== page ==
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Remittances can't replace
good economic policies, RP told

By Oliver Teves
Associated Press

THE PHILIPPINES should not rely on the remittances of more than eight million overseas Filipino workers to keep its economy afloat, the World Bank said Friday.

The Philippines recorded 11.6 billion dollars in remittances in 2004, making it the fifth largest recipient behind India, China, Mexico and France. The amount represented 13.5 percent of the country's gross domestic product, the largest in proportion to the domestic economy among the five countries, the World Bank said in a report.

"Over the years, excellent performance of remittances may have contributed to complacency in addressing fiscal deficits and low productivity growth," said the bank's country representative Joachim von Amsberg. "Remittances should not distract the country from its huge potential for domestic investment and growth."

Von Amsberg spoke to a group of journalists and economists about the bank's recent report, "Global Economic Prospects: The Economic Implications of Remittances and Migration," which urged countries not to view overseas employment as a "substitute for economic development in the origin country as ultimately, development depends on sound domestic economic policies."

President Gloria Macapagal-Arroyo's spokesperson, Ignacio Bunye, has said the administration acknowledges sacrifices made by Filipinos seeking opportunities abroad but added that the government will continue "to look for ways to keep them home by aiming at a strong economy generating well-paying jobs."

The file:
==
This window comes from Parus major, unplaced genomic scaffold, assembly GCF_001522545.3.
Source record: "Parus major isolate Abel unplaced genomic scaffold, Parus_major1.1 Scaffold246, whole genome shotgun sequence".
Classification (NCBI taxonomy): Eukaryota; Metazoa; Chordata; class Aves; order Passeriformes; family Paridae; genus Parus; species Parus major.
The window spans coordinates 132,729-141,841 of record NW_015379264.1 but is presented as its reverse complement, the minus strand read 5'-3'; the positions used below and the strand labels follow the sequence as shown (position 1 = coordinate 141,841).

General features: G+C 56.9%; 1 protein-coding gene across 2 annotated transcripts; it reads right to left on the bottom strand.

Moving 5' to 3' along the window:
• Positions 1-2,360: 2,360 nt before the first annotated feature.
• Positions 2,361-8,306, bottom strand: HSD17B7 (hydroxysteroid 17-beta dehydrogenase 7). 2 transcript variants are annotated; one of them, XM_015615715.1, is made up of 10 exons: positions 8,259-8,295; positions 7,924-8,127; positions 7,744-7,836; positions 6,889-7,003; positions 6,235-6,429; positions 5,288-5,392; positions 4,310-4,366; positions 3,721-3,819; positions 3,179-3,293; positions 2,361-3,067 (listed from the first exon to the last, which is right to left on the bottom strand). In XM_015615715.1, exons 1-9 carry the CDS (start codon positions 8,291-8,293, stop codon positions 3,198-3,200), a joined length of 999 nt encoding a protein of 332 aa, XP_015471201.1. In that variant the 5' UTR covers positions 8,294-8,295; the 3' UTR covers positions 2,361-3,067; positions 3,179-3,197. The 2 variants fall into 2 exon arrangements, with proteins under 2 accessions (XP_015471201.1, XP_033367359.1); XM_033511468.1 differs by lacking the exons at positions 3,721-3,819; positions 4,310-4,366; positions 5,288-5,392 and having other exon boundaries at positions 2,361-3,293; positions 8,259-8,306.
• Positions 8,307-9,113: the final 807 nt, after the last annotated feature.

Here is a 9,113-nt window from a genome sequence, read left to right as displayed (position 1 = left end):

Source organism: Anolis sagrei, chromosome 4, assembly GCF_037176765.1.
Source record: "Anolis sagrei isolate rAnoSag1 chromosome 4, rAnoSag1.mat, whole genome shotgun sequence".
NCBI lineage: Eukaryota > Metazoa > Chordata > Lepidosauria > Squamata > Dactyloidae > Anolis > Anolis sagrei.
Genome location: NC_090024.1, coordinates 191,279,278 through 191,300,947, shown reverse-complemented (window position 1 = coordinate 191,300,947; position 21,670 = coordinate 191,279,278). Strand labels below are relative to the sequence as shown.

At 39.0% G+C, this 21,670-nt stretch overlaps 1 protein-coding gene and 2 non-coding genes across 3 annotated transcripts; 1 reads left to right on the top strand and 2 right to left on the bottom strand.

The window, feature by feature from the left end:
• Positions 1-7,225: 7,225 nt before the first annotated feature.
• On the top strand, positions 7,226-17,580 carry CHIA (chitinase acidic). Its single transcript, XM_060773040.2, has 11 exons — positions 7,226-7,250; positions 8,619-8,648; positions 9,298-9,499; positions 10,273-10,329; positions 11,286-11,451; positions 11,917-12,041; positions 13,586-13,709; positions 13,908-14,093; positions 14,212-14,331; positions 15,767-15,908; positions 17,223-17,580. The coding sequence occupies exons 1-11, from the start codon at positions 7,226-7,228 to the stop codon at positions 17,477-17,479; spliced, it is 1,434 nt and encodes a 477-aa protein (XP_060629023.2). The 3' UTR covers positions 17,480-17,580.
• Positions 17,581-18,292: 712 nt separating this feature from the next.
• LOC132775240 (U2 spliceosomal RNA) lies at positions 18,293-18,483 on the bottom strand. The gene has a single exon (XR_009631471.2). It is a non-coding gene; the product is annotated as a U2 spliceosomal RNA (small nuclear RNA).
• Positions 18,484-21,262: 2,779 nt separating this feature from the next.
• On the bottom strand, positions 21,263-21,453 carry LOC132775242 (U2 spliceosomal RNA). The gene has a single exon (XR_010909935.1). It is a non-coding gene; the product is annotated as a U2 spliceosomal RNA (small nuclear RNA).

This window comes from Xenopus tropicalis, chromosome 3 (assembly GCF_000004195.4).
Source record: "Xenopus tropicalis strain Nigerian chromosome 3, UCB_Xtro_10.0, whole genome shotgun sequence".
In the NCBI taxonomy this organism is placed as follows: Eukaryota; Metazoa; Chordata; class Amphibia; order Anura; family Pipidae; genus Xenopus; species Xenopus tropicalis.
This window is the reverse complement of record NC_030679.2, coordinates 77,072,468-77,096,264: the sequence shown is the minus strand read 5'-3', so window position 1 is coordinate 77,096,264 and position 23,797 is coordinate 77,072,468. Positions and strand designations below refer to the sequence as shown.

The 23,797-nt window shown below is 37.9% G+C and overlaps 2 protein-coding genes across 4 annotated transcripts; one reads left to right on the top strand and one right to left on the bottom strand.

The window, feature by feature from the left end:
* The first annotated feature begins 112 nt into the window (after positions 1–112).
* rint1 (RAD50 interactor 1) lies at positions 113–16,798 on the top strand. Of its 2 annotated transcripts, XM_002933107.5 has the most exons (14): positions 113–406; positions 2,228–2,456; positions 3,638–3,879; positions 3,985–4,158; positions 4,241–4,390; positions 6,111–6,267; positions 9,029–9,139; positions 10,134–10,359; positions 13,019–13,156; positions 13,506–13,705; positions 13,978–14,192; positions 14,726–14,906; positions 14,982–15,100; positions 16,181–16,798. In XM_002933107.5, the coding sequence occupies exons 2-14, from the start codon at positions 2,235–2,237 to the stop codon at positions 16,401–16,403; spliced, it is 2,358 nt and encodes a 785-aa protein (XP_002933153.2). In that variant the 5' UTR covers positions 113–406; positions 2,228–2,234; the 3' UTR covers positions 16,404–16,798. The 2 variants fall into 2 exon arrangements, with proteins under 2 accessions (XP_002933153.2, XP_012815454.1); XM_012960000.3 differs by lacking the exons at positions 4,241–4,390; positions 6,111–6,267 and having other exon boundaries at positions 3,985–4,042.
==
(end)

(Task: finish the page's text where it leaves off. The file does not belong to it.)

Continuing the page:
The bank report said remittances worldwide have amounted to 232 billion dollars so far this year, of which developing countries like the Philippines accounted for 167 billion dollars -- more than twice the foreign aid they have received.

Vera Songwe, a World Bank economist, said the remittances were so huge that they were slightly larger than the country's electronics exports, making Filipino workers "the largest export commodity."

Philippine Economic Planning Secretary Augusto Santos said that between January and September, overseas Filipinos sent home 7.9 billion dollars, up 27 percent compared to the same period last year.

Songwe also expressed concern over the increasing number of skilled workers taking on unskilled work overseas, resulting in a serious brain drain, particularly in the health and education sectors.

She said 1,000 private hospitals have been forced to close for lack of manpower over the past five years, and 6,000 doctors have shifted to nursing, which is in demand overseas. She added that 10,000 teachers have left for jobs abroad since 1988, and 32,000 teachers now work as maids in neighboring countries in Asia.

(1 dollar = 54.159 pesos)

Copyright 2005 Associated Press. All rights reserved. This material may not be published, broadcast, rewritten or redistributed.

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